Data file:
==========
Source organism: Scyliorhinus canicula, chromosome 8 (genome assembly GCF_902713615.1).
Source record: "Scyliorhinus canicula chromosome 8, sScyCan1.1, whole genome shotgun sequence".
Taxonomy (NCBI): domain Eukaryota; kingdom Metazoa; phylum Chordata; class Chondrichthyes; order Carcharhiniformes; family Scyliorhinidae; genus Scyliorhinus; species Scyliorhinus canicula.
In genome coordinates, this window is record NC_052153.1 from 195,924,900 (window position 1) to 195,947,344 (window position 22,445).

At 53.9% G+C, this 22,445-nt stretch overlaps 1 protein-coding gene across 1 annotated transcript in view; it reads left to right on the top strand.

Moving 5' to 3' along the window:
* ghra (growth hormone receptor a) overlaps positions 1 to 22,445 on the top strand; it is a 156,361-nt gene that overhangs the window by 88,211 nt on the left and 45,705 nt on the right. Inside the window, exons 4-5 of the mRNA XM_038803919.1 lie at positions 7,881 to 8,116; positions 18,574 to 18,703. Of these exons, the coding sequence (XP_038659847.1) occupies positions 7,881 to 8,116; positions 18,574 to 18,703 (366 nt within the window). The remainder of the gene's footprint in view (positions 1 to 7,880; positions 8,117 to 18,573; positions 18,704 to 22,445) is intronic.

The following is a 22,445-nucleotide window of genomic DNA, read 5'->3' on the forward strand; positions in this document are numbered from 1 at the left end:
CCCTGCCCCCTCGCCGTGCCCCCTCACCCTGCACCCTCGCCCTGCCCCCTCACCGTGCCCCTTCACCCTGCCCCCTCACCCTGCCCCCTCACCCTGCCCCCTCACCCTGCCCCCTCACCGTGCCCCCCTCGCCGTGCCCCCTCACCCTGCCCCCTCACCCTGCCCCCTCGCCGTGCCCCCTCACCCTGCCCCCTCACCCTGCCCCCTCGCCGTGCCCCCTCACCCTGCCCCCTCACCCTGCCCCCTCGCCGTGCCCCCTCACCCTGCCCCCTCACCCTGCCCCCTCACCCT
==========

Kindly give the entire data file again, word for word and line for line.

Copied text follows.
Source organism: Scyliorhinus canicula, chromosome 8 (genome assembly GCF_902713615.1).
Source record: "Scyliorhinus canicula chromosome 8, sScyCan1.1, whole genome shotgun sequence".
Taxonomy (NCBI): domain Eukaryota; kingdom Metazoa; phylum Chordata; class Chondrichthyes; order Carcharhiniformes; family Scyliorhinidae; genus Scyliorhinus; species Scyliorhinus canicula.
In genome coordinates, this window is record NC_052153.1 from 195,924,900 (window position 1) to 195,947,344 (window position 22,445).

At 53.9% G+C, this 22,445-nt stretch overlaps 1 protein-coding gene across 1 annotated transcript in view; it reads left to right on the top strand.

Moving 5' to 3' along the window:
* ghra (growth hormone receptor a) overlaps positions 1 to 22,445 on the top strand; it is a 156,361-nt gene that overhangs the window by 88,211 nt on the left and 45,705 nt on the right. Inside the window, exons 4-5 of the mRNA XM_038803919.1 lie at positions 7,881 to 8,116; positions 18,574 to 18,703. Of these exons, the coding sequence (XP_038659847.1) occupies positions 7,881 to 8,116; positions 18,574 to 18,703 (366 nt within the window). The remainder of the gene's footprint in view (positions 1 to 7,880; positions 8,117 to 18,573; positions 18,704 to 22,445) is intronic.

The following is a 22,445-nucleotide window of genomic DNA, read 5'->3' on the forward strand; positions in this document are numbered from 1 at the left end:
CCCTGCCCCCTCGCCGTGCCCCCTCACCCTGCACCCTCGCCCTGCCCCCTCACCGTGCCCCTTCACCCTGCCCCCTCACCCTGCCCCCTCACCCTGCCCCCTCACCCTGCCCCCTCACCGTGCCCCCCTCGCCGTGCCCCCTCACCCTGCCCCCTCACCCTGCCCCCTCGCCGTGCCCCCTCACCCTGCCCCCTCACCCTGCCCCCTCGCCGTGCCCCCTCACCCTGCCCCCTCACCCTGCCCCCTCGCCGTGCCCCCTCACCCTGCCCCCTCACCCTGCCCCCTCACCCT